Treatment, not incarceration, can help rein in fatal opioid overdoses

Treatment, not incarceration, can help rein in fatal opioid overdoses

Providing treatment to individuals incarcerated for substance addiction might help in preventing opioid overdose deaths (OD) after they are released. This has been suggested by a recent study published in the journal JAMA Psychiatry. As part of the study, a treatment program was launched by the Rhode Island Department of Corrections (RIDOC) in 2016 and it contributed to a drop in ODs not just in the criminal justice system, but also among the state’s general population.

The one of its kind program screens all the inmates for opioid misuse and offers medication-assisted treatment (MAT) for opioid addiction to those in need. When the study authors compared the six-month period before the commencement of the program to the same period after a year, it was found that there was a 61 percent alleviation in post-incarceration deaths. The program also contributed to a 12 percent decrease in ODs statewide. Though the study was carried out as a preliminary evaluation of the program, the results indicated that MAT treatment within jails and then in the community at large is a promising approach to curb the opioid epidemic.

Dr. Josiah “Jody” Rich, director of the Center for Prisoner Health and Human Rights at the Miriam Hospital in Providence and professor of medicine and epidemiology at the Brown University, said that the program addressed the problems of one of the vulnerable populations at an “extremely vulnerable time” and the intervention can help reduce the statewide mortality due to opioid overdose. The lead author of the study Dr. Traci Green, a senior researcher at the Rhode Island Hospital and an associate professor of emergency medicine and epidemiology at the Brown University, said that this program could be a hallmark to tackle the epidemic. Green also shared this this is an absolutely replicable program which not only curbs the number of overdoses, but also offers hope to the affected ones.

MAT program targets holistic recovery

People abusing opioids for a prolonged period develop tolerance to them, asking for higher doses for the same effect. But when they are incarcerated, they are forced to stay away from the drug of choice without being given any alternative means to heal. In the absence of an effective treatment to heal their brain, they are highly susceptible to a relapse and an overdose after the release from the correction centers. The MAT program uses three FDA-approved medications to treat substance abuse patients in a holistic manner. Methadone and buprenorphine are used to manage withdrawal symptoms whereas, naltrexone, an antagonist, is used to prevent a person from experiencing a high due to another opioid, pill or an injection. Every patient is provided with a customized treatment.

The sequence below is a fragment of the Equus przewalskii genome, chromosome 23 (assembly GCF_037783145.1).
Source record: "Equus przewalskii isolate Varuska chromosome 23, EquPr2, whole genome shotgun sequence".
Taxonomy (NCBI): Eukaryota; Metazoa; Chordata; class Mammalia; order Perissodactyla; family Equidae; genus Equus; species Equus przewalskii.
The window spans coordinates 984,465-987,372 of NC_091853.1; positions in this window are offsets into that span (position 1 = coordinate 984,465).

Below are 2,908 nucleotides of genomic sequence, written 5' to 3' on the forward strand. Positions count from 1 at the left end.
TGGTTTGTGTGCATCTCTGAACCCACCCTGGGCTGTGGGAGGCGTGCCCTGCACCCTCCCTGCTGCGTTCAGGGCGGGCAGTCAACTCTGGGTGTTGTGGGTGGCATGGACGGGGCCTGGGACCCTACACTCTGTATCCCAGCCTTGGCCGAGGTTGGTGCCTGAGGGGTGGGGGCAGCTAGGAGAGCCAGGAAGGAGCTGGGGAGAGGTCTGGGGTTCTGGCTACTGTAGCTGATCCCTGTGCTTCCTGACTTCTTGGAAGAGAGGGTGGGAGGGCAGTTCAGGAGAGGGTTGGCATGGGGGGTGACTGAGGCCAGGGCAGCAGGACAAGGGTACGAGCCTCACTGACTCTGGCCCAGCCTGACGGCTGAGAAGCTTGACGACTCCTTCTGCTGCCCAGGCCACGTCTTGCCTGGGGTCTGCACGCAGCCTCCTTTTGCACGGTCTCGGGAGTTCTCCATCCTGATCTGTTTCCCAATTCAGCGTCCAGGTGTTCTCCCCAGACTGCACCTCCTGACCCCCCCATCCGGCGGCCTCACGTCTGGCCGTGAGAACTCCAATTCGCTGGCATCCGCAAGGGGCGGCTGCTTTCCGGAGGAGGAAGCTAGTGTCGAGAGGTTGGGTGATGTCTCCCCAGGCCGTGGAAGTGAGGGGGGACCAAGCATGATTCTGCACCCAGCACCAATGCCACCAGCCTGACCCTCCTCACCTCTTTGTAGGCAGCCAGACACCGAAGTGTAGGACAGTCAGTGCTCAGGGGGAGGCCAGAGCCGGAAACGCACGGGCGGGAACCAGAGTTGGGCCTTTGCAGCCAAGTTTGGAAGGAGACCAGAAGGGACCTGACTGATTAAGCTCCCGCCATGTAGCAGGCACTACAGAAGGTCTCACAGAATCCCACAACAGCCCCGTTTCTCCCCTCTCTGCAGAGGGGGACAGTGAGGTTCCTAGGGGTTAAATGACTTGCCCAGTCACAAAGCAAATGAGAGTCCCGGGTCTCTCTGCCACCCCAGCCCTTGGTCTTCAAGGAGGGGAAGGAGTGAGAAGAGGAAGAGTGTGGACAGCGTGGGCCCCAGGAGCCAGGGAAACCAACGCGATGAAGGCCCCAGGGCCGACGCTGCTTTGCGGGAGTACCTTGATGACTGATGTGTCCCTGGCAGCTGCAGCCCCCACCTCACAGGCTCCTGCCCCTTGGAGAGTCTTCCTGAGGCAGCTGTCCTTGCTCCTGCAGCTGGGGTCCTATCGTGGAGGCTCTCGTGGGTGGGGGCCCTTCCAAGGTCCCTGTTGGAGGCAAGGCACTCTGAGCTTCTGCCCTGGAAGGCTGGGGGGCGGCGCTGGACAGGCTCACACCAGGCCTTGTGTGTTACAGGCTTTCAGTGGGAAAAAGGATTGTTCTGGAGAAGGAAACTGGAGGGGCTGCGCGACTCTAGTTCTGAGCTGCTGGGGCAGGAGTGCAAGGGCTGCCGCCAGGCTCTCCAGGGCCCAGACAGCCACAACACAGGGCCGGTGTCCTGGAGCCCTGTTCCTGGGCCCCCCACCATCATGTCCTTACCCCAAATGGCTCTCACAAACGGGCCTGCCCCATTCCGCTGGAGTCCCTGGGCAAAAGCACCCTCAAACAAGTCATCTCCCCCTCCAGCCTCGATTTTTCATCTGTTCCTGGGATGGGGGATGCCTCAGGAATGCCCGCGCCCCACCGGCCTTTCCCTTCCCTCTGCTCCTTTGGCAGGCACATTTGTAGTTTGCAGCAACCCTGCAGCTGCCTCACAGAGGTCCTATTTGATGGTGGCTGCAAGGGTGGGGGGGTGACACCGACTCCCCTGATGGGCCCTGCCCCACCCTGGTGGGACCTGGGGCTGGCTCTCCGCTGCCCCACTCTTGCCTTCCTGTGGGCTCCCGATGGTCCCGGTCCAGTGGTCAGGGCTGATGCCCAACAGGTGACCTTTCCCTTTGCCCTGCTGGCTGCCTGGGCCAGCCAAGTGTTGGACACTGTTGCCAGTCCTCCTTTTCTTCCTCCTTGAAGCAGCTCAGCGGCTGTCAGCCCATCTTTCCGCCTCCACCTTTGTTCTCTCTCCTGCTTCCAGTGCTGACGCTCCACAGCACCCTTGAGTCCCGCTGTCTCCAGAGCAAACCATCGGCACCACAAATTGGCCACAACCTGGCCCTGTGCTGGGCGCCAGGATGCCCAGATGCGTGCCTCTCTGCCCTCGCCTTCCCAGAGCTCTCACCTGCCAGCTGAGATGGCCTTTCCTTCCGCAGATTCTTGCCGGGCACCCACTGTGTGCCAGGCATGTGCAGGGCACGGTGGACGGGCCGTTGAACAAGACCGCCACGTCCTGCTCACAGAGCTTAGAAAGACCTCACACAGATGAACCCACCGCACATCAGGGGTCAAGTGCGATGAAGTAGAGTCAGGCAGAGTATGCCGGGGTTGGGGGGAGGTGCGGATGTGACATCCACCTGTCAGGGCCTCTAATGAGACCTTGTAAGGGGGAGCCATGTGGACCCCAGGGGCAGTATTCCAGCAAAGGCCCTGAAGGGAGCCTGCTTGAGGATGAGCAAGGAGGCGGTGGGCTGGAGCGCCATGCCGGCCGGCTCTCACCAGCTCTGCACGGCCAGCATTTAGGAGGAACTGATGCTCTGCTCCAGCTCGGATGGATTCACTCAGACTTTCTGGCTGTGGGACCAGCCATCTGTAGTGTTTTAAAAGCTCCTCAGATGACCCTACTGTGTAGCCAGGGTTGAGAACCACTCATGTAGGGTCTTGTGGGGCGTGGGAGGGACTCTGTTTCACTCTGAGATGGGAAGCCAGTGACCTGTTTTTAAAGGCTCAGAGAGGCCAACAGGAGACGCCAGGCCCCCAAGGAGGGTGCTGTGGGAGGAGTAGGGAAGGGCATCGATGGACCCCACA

The uniqueness of the Rhode Island project lies in the fact that it uses full spectrum of the MAT program rather than administering just one drug. The program, brought into inception by the Gov. Gina Raimondo and Rhode Island legislation, is available for people who need to continue with the treatment after being incarcerated, who need to start it on arrival or who need it before leaving.

Recovery road map

The study authors noted a remarkable dip in the number of ODs between 2016 and 2017 when fentanyl and its analogues flooded the market and led to an increase in the overdose risk. Even then, the numbers are big enough to call for more concrete actions through different platforms, as drug addiction destroys not just an individual but also families and communities.

Sovereign Health’s Court Services function as a legal support for its patients. Our experts provide legal counsel and representation to those in need. Additionally, our representatives accompany patients to the court and serve as a moderator between the judge and the district attorney to safeguard the interests of their clients by ensuring they get the right treatment instead of being incarcerated for misconduct. If you or a loved one has been charged or convicted of a nonviolent and nonserious drug-related offense in California, Sovereign Court Services can help. Call our 24/7 helpline 866-439-7698 or chat online with one of our experts to know more.

February 27, 2018

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